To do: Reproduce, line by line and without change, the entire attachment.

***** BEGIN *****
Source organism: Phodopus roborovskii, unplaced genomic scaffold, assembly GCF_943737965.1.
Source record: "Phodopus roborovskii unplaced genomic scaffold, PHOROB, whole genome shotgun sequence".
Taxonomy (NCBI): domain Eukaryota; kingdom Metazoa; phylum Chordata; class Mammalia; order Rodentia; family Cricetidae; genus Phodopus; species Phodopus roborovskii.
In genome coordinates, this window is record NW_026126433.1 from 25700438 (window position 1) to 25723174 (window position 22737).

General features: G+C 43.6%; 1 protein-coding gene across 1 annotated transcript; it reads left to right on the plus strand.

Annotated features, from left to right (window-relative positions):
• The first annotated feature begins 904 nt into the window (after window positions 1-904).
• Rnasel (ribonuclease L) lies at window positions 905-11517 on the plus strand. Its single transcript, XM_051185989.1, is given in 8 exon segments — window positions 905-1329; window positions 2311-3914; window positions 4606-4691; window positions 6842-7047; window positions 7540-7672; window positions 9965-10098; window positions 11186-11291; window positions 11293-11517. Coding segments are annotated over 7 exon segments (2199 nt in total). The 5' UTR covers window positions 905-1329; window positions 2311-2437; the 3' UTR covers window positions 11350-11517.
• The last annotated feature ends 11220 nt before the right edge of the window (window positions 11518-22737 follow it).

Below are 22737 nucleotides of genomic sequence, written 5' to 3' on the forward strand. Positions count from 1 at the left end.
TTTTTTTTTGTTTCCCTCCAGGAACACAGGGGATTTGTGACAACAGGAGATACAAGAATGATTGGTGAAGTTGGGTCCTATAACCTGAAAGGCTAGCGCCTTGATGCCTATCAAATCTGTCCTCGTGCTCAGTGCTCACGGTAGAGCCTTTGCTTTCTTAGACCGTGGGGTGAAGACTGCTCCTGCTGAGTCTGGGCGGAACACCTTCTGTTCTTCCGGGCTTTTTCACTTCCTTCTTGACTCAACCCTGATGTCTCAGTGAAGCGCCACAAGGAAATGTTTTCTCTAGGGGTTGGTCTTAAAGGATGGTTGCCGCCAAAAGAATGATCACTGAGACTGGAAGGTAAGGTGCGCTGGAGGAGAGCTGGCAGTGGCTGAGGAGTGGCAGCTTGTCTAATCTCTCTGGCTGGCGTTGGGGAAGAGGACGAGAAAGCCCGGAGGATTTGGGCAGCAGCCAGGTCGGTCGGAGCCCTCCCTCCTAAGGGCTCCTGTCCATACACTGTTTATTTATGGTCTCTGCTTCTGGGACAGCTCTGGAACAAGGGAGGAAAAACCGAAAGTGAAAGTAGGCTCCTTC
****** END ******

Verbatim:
Source organism: Phodopus roborovskii, unplaced genomic scaffold, assembly GCF_943737965.1.
Source record: "Phodopus roborovskii unplaced genomic scaffold, PHOROB, whole genome shotgun sequence".
Taxonomy (NCBI): domain Eukaryota; kingdom Metazoa; phylum Chordata; class Mammalia; order Rodentia; family Cricetidae; genus Phodopus; species Phodopus roborovskii.
In genome coordinates, this window is record NW_026126433.1 from 25700438 (window position 1) to 25723174 (window position 22737).

General features: G+C 43.6%; 1 protein-coding gene across 1 annotated transcript; it reads left to right on the plus strand.

Annotated features, from left to right (window-relative positions):
• The first annotated feature begins 904 nt into the window (after window positions 1-904).
• Rnasel (ribonuclease L) lies at window positions 905-11517 on the plus strand. Its single transcript, XM_051185989.1, is given in 8 exon segments — window positions 905-1329; window positions 2311-3914; window positions 4606-4691; window positions 6842-7047; window positions 7540-7672; window positions 9965-10098; window positions 11186-11291; window positions 11293-11517. Coding segments are annotated over 7 exon segments (2199 nt in total). The 5' UTR covers window positions 905-1329; window positions 2311-2437; the 3' UTR covers window positions 11350-11517.
• The last annotated feature ends 11220 nt before the right edge of the window (window positions 11518-22737 follow it).

Below are 22737 nucleotides of genomic sequence, written 5' to 3' on the forward strand. Positions count from 1 at the left end.
TTTTTTTTTGTTTCCCTCCAGGAACACAGGGGATTTGTGACAACAGGAGATACAAGAATGATTGGTGAAGTTGGGTCCTATAACCTGAAAGGCTAGCGCCTTGATGCCTATCAAATCTGTCCTCGTGCTCAGTGCTCACGGTAGAGCCTTTGCTTTCTTAGACCGTGGGGTGAAGACTGCTCCTGCTGAGTCTGGGCGGAACACCTTCTGTTCTTCCGGGCTTTTTCACTTCCTTCTTGACTCAACCCTGATGTCTCAGTGAAGCGCCACAAGGAAATGTTTTCTCTAGGGGTTGGTCTTAAAGGATGGTTGCCGCCAAAAGAATGATCACTGAGACTGGAAGGTAAGGTGCGCTGGAGGAGAGCTGGCAGTGGCTGAGGAGTGGCAGCTTGTCTAATCTCTCTGGCTGGCGTTGGGGAAGAGGACGAGAAAGCCCGGAGGATTTGGGCAGCAGCCAGGTCGGTCGGAGCCCTCCCTCCTAAGGGCTCCTGTCCATACACTGTTTATTTATGGTCTCTGCTTCTGGGACAGCTCTGGAACAAGGGAGGAAAAACCGAAAGTGAAAGTAGGCTCCTTC